- The unforgetting by Rose black; A story of fame, magic and the power of illusion in Victorian London. When Lily is sold by her father to a ‘Professor of Ghosts’ to settle a debt, she thinks shes about to hit the London stage as an actress. But the professor intends her to be his very own ghost, part of an elaborate illusion for a fascinated audience. Obsessed with perfection, the professor covers all bases to ensure his illusion is realistic, and when Lily comes across her own obituary in the paper, and then her own headstone in the cemetery, she soon realises that she is trapped, her parents think she is dead, and soon her fate is to become even darker…
- Tigers not daughters by Samantha Mabry; The Torres sisters dream of escape from their needy and despotic widowed father, and from their San Antonio neighborhood. In the summer after her senior year of high school, Ana, the oldest sister, falls to her death from her bedroom window. A year later, her three younger sisters, Jessica, Iridian, and Rosa, are still consumed by grief and haunted by their sister’s memory. Their dream of leaving now seems out of reach. But then strange things start happening around the house: mysterious laughter, shadows, writing on the walls. The sisters begin to wonder if Ana really is haunting them, trying to send them a message and what she’s trying to say.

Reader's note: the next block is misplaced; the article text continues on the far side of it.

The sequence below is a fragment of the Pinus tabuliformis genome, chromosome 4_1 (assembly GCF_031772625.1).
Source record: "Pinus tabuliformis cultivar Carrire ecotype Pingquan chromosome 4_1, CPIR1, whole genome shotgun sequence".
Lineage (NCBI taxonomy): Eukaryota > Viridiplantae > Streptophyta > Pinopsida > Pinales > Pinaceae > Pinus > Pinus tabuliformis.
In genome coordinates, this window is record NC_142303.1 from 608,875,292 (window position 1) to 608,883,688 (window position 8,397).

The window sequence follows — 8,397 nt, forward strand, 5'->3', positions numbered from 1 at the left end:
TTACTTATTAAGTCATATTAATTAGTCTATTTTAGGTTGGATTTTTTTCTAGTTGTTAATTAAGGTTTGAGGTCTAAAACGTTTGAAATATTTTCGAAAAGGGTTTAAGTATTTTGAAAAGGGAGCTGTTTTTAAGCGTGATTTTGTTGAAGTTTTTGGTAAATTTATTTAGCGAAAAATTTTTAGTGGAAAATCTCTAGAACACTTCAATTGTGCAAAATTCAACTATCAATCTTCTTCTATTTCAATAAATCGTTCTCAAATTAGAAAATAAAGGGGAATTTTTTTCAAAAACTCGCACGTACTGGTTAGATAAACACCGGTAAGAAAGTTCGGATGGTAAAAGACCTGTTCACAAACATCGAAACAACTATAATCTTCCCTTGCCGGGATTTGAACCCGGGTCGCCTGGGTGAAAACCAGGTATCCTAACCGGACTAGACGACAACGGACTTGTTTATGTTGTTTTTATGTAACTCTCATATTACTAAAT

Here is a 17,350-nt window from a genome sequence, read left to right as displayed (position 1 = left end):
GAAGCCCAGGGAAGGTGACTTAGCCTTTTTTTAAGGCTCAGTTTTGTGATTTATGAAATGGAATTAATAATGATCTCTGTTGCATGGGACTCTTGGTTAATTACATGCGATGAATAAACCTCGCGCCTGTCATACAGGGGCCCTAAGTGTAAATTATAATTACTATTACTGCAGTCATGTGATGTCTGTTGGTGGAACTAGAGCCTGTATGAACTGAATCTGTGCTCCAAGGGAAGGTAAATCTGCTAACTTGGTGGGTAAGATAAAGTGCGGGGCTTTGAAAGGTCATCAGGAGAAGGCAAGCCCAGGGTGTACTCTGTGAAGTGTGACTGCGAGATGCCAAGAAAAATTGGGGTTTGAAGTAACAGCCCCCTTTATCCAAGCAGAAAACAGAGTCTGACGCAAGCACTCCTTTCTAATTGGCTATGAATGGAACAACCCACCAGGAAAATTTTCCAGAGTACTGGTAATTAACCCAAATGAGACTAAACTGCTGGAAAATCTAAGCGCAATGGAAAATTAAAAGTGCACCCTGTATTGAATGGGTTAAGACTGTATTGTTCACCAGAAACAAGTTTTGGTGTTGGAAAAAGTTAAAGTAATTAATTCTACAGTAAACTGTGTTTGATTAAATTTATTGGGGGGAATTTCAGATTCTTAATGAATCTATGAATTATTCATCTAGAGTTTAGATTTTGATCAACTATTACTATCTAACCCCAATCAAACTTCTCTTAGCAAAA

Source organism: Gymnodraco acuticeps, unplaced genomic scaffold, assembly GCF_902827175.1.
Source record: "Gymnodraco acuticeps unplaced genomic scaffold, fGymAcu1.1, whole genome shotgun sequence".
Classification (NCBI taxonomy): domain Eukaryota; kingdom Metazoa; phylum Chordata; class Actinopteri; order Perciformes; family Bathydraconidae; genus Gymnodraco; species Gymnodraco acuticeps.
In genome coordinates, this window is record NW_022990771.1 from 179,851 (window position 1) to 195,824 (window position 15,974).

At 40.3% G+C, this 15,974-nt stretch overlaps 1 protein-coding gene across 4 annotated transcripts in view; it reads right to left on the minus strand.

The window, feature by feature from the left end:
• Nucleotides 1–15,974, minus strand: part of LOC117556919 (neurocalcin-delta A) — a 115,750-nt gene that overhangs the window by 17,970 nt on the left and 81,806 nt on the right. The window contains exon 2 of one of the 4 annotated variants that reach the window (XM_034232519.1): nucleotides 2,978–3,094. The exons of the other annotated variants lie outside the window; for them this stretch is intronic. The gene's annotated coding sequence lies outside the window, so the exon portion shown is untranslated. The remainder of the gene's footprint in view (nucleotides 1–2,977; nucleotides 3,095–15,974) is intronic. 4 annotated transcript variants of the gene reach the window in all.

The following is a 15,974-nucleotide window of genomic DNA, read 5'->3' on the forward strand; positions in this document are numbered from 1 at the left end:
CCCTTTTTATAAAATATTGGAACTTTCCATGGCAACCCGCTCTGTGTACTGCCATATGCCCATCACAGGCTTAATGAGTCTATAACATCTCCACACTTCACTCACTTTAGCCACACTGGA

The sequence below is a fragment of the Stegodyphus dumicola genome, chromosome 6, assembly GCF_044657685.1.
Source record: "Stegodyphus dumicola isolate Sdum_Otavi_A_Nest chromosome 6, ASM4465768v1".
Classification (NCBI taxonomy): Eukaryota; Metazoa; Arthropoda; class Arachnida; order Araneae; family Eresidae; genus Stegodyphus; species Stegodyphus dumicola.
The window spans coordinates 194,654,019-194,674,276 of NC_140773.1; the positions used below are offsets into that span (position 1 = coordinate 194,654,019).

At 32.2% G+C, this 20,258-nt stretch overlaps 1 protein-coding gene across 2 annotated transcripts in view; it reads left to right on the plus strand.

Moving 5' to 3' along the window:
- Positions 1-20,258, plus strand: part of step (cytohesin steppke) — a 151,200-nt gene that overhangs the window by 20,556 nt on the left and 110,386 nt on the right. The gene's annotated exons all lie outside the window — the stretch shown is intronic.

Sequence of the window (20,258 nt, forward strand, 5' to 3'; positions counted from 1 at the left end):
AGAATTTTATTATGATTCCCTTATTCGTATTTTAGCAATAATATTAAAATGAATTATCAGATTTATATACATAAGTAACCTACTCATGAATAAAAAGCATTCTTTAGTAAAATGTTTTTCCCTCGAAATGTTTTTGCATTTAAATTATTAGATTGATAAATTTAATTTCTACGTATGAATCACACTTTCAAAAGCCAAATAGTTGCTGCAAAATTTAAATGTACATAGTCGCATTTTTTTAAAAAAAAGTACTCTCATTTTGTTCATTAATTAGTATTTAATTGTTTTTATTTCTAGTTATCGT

- Somebody told me by Mia Siegert; After an assault, bigender 17 year-old Aleks/Alexis is looking for a fresh start, so they voluntarily move in with their uncle, a Catholic priest. In their new bedroom, they discover they can overhear parishioners in the church confessional. Moved by the struggles of these “sinners,” Aleks/Alexis decides to anonymously help them. But then Aleks/Alexis overhears a confession of another priest admitting to sexually abusing a parishioner. As they try to uncover the priest’s identity before he hurts anyone again, Aleks/Alexis is forced to confront their own abuser and come to terms with their past trauma.